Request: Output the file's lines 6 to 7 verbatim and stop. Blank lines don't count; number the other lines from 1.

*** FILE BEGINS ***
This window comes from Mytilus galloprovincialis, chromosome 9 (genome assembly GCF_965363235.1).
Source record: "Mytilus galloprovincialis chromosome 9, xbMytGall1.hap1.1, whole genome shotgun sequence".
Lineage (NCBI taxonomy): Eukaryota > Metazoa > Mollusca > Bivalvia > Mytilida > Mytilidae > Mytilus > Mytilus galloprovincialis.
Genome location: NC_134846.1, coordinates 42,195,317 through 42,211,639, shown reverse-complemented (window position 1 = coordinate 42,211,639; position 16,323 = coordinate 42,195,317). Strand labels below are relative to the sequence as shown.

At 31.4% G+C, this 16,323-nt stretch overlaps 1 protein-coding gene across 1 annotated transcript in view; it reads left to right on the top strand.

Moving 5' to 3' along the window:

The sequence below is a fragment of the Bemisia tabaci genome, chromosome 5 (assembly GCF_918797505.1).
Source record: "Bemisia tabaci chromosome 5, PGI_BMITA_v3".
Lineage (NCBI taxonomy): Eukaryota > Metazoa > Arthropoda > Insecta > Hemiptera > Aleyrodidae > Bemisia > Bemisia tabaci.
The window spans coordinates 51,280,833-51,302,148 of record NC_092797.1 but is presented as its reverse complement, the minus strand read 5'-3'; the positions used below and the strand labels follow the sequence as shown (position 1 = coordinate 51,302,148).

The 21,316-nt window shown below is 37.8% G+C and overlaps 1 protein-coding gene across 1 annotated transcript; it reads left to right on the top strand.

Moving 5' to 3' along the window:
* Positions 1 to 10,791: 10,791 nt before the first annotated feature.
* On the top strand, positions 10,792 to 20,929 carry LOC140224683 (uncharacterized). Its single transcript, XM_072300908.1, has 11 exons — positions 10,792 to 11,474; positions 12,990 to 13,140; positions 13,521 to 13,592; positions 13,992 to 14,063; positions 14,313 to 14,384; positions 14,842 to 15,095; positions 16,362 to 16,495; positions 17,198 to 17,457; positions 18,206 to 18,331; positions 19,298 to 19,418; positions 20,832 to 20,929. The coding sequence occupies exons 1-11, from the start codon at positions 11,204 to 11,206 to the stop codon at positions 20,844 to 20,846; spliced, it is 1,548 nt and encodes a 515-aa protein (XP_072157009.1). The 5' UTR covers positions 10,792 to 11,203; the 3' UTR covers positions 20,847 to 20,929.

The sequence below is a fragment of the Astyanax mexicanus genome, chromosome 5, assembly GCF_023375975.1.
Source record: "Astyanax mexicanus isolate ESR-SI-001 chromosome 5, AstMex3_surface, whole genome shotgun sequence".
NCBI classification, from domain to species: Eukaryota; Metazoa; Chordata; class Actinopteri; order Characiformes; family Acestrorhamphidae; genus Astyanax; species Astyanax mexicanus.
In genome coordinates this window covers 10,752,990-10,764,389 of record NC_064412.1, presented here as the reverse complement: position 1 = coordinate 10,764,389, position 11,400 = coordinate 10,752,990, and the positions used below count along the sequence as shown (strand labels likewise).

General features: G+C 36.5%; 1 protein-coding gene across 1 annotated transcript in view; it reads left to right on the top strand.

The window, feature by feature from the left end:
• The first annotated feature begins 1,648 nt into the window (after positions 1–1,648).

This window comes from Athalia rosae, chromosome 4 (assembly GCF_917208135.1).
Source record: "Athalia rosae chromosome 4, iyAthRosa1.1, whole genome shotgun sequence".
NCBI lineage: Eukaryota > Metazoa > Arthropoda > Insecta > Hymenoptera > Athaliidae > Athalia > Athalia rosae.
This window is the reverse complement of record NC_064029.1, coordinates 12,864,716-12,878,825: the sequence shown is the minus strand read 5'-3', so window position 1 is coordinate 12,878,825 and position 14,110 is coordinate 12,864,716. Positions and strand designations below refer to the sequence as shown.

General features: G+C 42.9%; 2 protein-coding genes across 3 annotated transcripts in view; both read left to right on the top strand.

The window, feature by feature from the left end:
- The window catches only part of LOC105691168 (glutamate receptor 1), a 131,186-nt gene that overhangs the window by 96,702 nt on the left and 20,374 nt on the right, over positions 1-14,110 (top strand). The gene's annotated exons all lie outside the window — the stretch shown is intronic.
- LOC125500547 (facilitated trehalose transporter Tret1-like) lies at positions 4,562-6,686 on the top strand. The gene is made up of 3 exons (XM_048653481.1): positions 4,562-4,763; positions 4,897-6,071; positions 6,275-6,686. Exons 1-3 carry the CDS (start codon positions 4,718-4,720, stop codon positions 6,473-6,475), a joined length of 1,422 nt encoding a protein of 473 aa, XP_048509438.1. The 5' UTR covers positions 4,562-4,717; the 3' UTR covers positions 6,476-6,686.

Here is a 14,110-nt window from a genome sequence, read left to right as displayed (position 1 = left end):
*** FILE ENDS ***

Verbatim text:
Moving 5' to 3' along the window:

The sequence below is a fragment of the Bemisia tabaci genome, chromosome 5 (assembly GCF_918797505.1).